By Nicole Banks Barrantes - Student of the School of International Relations
The human being is wired to respond to emotional triggers and share the information that is granted to them; this can sometimes be manifested into misinformation, which reinforces existing beliefs and prejudices. Misinformation strengthens false content shared by a person who doesn’t realize it is fake. Climate change has become a trending topic, where many express their thoughts on the matter, and many provide perfidious facts. Confronting the issue of public emissions over climate change, requires acknowledging and addressing the cause. A major contributor on polarization concerning climate change is the effect of an abundance of certain belief systems that take part in misinformation campaigns (Wardle, 2019).
Misinformation about climate change can be found in several platforms as mainstream and social media. A damaging element of misinformation is its ability to counteract the positive effect of accurate information. Many contrarian scientists have been promoting their points of view through public engagement, instead of influencing with published research, which has had a big effect on the population’s perspective (Cook, 2019). The standard journalist practice of giving both sides of a subject equally has allowed people to obtain unbalanced coverage, thus amplifying their views on the matter.
In some cases, when denial is sensed to threaten a person’s worldview, it can recoil and reinforce false beliefs. Refutations that place too much emphasis on the disclaimed myth increase the risk that the myth itself might be thought of as true. Countering climate misinformation can be refuted with several communication strategies; these can be more effective if they’re target audiences without ideological filters. When expressing climate change facts, it’s more effective to show it with graphical information than text, to reduce misperceptions. (Cook, 2019).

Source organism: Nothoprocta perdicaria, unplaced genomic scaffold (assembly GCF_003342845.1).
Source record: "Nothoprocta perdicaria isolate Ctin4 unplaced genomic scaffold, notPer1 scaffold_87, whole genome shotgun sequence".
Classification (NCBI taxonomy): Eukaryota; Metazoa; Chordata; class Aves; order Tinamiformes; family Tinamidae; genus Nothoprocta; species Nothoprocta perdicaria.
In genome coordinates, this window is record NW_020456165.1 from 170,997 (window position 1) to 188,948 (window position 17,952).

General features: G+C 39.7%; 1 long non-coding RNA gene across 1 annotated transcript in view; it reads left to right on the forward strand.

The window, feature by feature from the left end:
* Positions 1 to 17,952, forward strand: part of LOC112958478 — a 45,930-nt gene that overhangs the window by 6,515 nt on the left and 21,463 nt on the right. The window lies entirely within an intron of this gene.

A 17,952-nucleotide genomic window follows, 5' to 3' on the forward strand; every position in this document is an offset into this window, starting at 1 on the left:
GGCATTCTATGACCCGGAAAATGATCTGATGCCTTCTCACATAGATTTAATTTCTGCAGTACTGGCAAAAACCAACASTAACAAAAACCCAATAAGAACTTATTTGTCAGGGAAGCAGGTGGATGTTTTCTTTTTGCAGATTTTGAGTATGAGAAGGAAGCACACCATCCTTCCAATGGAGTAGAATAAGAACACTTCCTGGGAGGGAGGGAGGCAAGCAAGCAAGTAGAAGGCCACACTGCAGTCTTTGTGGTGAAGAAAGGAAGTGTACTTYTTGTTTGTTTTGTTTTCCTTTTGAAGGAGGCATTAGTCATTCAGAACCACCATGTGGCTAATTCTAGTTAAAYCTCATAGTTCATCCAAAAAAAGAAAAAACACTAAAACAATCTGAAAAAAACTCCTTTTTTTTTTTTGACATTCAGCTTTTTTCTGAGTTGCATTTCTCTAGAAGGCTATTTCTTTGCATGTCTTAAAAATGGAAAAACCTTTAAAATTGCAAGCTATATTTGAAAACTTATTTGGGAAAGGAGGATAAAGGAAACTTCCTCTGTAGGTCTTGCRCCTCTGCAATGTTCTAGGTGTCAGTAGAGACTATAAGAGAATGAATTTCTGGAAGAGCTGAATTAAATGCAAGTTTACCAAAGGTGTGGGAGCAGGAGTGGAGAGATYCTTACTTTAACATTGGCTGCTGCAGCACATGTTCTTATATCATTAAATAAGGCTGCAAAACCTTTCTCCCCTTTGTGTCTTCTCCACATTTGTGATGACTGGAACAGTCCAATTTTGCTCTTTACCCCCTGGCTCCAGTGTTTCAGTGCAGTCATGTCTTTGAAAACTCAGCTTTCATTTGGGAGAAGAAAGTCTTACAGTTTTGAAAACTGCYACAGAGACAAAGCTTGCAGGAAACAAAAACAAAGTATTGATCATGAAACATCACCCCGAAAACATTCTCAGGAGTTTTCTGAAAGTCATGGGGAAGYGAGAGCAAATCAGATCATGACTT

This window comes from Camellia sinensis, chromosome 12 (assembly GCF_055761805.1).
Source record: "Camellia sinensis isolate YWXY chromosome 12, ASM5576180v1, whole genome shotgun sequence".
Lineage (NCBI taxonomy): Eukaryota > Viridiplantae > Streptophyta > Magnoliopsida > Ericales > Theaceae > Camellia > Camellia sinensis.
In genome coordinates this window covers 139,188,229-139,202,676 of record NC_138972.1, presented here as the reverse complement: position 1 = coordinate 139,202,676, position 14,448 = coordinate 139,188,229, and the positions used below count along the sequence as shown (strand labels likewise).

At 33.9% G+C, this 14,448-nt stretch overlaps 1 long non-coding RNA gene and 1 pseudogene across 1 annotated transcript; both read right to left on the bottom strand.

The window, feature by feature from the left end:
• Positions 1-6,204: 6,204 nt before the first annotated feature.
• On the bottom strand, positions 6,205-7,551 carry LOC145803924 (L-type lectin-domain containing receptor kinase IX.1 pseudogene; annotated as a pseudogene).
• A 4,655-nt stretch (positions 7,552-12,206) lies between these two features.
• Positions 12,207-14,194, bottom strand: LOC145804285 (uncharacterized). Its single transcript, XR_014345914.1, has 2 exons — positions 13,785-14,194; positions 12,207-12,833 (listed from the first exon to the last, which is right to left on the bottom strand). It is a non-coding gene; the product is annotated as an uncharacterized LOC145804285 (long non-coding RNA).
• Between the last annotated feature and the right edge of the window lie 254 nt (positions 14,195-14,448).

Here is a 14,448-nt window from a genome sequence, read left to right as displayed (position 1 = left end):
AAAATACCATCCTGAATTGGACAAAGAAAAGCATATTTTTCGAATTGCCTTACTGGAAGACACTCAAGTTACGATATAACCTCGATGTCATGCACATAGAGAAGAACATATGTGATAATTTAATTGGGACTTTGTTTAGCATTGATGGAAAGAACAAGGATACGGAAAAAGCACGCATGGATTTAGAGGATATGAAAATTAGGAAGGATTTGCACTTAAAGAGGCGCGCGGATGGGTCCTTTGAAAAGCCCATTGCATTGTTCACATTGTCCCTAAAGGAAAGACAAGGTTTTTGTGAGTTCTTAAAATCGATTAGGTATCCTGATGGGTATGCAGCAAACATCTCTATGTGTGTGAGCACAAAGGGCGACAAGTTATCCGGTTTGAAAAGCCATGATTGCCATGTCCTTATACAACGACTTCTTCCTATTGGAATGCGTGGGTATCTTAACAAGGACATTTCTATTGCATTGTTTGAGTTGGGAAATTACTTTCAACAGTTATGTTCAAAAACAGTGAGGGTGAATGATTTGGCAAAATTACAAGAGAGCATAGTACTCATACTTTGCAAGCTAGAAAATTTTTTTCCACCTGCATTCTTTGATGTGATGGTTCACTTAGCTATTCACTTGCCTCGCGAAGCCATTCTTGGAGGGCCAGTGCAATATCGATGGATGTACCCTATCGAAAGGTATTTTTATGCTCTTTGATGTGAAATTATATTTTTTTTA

In order to fight climate change misinformation, a better educational system should be implemented. Misconception based learning is a field of study in an educational context involving teaching scientific concepts by examining misconceptions and how they distort the science behind it. Also called refutational teaching, it could offer a powerful and practical way to apply inoculation in an educational setting; a physiological research that exposes people to a weak form of “the virus”, misinformation can be neutralized by exposing people to a weak form of misinformation. The finding of misinformation cancels out precise information implies that science communication is a necessary but insufficient condition for communicators and educators seeking to improve public levels of climate knowledge. Educators and public communicators accept refusal practices informed by psychological research findings suitable to fight misinformation effectively without it backfiring. Misinformation is a vast and complicated societal problem, that requires immediate solutions (Cook, 2019).
Education is an essential element of the global response in relation to climate change. It helps people understand and address the impact of global warming, as well as it encouraged changes in people’s attitudes and behavior. Education can help play an essential role in increasing adaptation and mitigation capacities of communities, and empower society to adopt sustainable lifestyles. If the problem persists, it can be feared that the population might continue to follow ignorant tendencies preceded by hatred that increased every day with neglect. With an informed population, a team that fights the same environmental battles can be created, and could support possible solutions or search for alternatives together.